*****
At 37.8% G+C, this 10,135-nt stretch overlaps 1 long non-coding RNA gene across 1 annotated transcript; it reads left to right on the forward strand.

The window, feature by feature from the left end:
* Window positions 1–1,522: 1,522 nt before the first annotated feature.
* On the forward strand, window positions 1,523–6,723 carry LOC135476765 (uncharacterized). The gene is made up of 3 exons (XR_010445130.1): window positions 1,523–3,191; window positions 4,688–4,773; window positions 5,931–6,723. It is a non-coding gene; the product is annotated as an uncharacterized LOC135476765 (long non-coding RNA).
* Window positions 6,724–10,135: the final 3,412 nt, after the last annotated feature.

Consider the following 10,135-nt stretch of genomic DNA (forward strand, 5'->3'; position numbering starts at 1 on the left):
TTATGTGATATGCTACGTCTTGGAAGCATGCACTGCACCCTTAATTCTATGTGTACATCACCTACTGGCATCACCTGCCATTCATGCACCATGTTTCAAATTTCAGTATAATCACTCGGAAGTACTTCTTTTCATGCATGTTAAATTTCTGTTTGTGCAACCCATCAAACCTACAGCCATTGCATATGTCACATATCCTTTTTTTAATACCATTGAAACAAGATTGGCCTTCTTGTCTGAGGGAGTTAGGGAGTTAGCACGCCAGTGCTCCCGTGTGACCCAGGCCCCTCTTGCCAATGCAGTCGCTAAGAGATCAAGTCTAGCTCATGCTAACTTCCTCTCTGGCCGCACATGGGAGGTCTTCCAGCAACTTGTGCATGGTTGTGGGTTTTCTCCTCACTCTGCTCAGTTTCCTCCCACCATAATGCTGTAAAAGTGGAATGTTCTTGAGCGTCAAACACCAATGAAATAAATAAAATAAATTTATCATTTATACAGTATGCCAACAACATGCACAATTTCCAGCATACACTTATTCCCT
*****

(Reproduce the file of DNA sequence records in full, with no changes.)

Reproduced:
At 37.8% G+C, this 10,135-nt stretch overlaps 1 long non-coding RNA gene across 1 annotated transcript; it reads left to right on the forward strand.

The window, feature by feature from the left end:
* Window positions 1–1,522: 1,522 nt before the first annotated feature.
* On the forward strand, window positions 1,523–6,723 carry LOC135476765 (uncharacterized). The gene is made up of 3 exons (XR_010445130.1): window positions 1,523–3,191; window positions 4,688–4,773; window positions 5,931–6,723. It is a non-coding gene; the product is annotated as an uncharacterized LOC135476765 (long non-coding RNA).
* Window positions 6,724–10,135: the final 3,412 nt, after the last annotated feature.

Consider the following 10,135-nt stretch of genomic DNA (forward strand, 5'->3'; position numbering starts at 1 on the left):
TTATGTGATATGCTACGTCTTGGAAGCATGCACTGCACCCTTAATTCTATGTGTACATCACCTACTGGCATCACCTGCCATTCATGCACCATGTTTCAAATTTCAGTATAATCACTCGGAAGTACTTCTTTTCATGCATGTTAAATTTCTGTTTGTGCAACCCATCAAACCTACAGCCATTGCATATGTCACATATCCTTTTTTTAATACCATTGAAACAAGATTGGCCTTCTTGTCTGAGGGAGTTAGGGAGTTAGCACGCCAGTGCTCCCGTGTGACCCAGGCCCCTCTTGCCAATGCAGTCGCTAAGAGATCAAGTCTAGCTCATGCTAACTTCCTCTCTGGCCGCACATGGGAGGTCTTCCAGCAACTTGTGCATGGTTGTGGGTTTTCTCCTCACTCTGCTCAGTTTCCTCCCACCATAATGCTGTAAAAGTGGAATGTTCTTGAGCGTCAAACACCAATGAAATAAATAAAATAAATTTATCATTTATACAGTATGCCAACAACATGCACAATTTCCAGCATACACTTATTCCCT